Figure 1 presents the attitude results. The two conditions in which subjects were lying down did not differ significantly from each other, but subjects in the combination of these two conditions were in significantly more agreement with the idea of raising tuition than were subjects in the standing condition F(1,74) = 6.24, p < .05. While subjects in the standing condition generated more counterarguments (M = 1.6) than subjects in the lying condition (M = 1.3), and fewer proarguments (standing M = 1.8, lying M = 2.1), these means were not significantly different.

FIGURE 1

MEAN AGREEMENT IN RELATION TO BODY POSTURE

The within cells correlation between number of counter-arguments and agreement was -.51 (p< .05), and between number of proarguments and agreement, .56,(p< .05). A Duncan multiple range test indicated that the sitting position was rated as significantly more comfortable than either the standing or lying positions (ps< .05).

Conclusions

The results provided some support for our notion that a standing position would promote resistance to persuasion by facilitating the production of negative responses, and lying would promote susceptibility to persuasion by inhibiting negative responses. The fact that the sitting position was rated as the most comfortable, but fell between standing and lying on the agreement measure, argues against a simple "comfort" explanation of the data. Cacioppo & Sandman (1977) instrumentally conditioned subjects to increase and decrease their heart rate, and found that there was more counterargumentation and less agreement with discrepant messages presented under high than under low heart rate conditions. They argue that accelerated heart rate facilitates message processing. In the current experiment, standing subjects may have had higher heart rates than supine subjects and this may have facilitated counterarguing the message.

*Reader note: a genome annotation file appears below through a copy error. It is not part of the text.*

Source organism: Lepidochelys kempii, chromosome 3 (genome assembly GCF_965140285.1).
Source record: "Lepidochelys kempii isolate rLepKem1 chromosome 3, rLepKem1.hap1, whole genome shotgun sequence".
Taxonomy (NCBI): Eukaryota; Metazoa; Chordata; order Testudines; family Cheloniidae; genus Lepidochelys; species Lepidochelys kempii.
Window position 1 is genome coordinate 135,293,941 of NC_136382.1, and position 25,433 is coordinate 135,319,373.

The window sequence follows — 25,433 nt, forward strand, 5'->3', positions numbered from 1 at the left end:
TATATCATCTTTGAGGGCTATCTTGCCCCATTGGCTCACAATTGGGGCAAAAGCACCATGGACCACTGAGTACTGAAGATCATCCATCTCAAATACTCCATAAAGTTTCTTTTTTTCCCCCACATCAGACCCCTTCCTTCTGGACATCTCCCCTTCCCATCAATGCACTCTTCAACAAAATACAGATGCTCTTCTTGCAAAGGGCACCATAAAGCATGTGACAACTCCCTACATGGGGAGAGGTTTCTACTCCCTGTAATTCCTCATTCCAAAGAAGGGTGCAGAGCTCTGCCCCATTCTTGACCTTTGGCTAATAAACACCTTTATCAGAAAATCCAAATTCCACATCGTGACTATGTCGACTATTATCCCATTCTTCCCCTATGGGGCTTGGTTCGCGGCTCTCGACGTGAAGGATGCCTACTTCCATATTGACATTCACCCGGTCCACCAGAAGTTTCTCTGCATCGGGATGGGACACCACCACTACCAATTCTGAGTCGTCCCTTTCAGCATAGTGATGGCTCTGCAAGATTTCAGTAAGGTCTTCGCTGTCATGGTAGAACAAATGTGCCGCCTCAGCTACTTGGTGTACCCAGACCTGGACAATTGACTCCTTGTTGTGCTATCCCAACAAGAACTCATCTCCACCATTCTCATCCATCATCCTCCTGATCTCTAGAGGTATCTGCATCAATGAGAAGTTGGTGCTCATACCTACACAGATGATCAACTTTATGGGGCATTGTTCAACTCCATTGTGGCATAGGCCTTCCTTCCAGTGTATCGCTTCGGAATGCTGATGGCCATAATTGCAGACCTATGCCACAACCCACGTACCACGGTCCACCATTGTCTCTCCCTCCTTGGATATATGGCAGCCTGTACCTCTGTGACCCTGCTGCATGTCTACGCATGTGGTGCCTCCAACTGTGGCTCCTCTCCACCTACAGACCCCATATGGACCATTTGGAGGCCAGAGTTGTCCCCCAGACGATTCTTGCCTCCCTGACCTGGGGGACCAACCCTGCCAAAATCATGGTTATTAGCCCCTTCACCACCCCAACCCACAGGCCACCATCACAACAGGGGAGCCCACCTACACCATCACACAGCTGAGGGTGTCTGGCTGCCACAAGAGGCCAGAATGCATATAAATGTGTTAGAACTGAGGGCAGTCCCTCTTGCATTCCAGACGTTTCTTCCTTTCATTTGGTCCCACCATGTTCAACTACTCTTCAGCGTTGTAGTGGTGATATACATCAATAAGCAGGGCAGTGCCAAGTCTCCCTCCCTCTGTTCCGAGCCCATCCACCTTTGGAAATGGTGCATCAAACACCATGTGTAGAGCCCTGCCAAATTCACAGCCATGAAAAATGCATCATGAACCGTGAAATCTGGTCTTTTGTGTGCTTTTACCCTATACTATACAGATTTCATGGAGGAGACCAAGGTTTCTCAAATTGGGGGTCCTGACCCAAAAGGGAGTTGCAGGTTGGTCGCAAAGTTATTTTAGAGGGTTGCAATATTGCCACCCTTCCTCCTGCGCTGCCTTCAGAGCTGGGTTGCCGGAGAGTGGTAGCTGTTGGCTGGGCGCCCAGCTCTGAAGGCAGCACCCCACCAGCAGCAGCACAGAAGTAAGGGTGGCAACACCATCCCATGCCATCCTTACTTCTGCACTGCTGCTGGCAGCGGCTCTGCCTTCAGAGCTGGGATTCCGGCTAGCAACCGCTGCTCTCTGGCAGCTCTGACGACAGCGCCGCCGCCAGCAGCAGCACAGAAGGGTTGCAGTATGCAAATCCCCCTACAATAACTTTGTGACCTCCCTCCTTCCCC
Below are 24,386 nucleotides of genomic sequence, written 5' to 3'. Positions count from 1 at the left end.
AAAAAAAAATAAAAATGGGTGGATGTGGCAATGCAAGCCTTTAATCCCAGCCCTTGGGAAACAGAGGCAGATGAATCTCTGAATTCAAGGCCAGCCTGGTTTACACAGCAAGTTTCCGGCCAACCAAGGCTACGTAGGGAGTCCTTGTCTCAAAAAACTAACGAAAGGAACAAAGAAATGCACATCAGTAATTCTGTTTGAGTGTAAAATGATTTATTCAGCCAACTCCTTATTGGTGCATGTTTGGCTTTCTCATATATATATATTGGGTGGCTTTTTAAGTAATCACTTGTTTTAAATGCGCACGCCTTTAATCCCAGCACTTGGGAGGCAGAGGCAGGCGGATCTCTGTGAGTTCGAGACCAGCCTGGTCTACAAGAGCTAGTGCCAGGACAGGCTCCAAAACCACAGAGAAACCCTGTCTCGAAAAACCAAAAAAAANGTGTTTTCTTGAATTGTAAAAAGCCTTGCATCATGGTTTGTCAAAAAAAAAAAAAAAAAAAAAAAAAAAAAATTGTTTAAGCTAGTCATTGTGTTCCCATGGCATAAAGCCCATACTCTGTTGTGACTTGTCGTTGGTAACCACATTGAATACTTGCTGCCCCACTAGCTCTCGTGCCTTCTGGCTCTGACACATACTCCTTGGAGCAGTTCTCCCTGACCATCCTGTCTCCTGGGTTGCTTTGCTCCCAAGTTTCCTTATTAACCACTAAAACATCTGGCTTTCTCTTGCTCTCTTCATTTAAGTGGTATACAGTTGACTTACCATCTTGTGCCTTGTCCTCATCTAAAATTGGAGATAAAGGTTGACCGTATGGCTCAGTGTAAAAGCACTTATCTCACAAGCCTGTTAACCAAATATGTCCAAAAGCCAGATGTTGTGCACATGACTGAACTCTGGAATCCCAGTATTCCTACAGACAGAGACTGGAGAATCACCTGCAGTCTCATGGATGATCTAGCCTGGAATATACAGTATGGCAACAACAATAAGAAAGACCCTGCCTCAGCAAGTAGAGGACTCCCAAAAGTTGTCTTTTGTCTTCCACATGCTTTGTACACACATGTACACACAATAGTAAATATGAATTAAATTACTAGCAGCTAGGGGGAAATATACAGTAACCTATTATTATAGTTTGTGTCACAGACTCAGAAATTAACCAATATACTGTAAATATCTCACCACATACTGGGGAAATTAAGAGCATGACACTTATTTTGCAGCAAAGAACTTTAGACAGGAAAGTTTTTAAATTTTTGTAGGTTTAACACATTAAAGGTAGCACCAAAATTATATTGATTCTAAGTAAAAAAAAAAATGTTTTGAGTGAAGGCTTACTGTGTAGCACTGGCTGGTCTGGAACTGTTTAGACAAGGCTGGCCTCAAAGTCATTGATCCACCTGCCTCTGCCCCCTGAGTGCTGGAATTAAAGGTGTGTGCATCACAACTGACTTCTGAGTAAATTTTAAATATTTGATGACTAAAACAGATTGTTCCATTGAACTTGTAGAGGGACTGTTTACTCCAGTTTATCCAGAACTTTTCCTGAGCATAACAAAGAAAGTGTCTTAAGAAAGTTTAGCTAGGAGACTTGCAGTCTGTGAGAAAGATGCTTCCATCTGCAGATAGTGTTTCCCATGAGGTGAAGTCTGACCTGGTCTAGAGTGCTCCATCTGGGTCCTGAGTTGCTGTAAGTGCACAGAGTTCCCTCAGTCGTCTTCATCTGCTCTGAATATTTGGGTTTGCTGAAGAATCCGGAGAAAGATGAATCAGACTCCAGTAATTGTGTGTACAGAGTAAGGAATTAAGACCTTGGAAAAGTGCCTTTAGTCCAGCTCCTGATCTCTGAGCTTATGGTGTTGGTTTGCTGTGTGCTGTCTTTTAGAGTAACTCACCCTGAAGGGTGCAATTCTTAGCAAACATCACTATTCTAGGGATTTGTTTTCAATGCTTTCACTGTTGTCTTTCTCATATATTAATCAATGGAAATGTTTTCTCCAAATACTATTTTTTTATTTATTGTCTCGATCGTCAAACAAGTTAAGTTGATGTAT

COGNITIVE RESPONSES AND THE PERSISTENCE OF ATTITUDE CHANGE

Experiment 1: Cognitive Responses and Personal Relevance of the Issue

Cialdini, Levy, Herman, and Evenbeck (1973) demonstrated that subjects who expected to discuss an uninvolving issue with a partner on the opposite side of the issue to their own, showed anticipatory moderation of position (i.e. movement toward the middle of the opinion scale). When the expectation of discussion was cancelled (i.e. when subjects were told that they were "controls" and would no longer have to discuss the issue), subjects "snapped-back" to their original premoderation positions. Cialdini et al. argue that subjects expecting to discuss an issue with little personal relevance are more concerned with presenting a good face than with making a strong presentation of their own position. Subjects adopt a moderate issue position, not because they have thoughtfully reconsidered the issue, but merely because they want to adopt a position that allows them to appear open and broadminded. Thus, since no true reconsideration of the issue has taken place, when the expectation of discussion is cancelled, subjects return to their original positions. Hass and Mann (1975) have made a similar argument.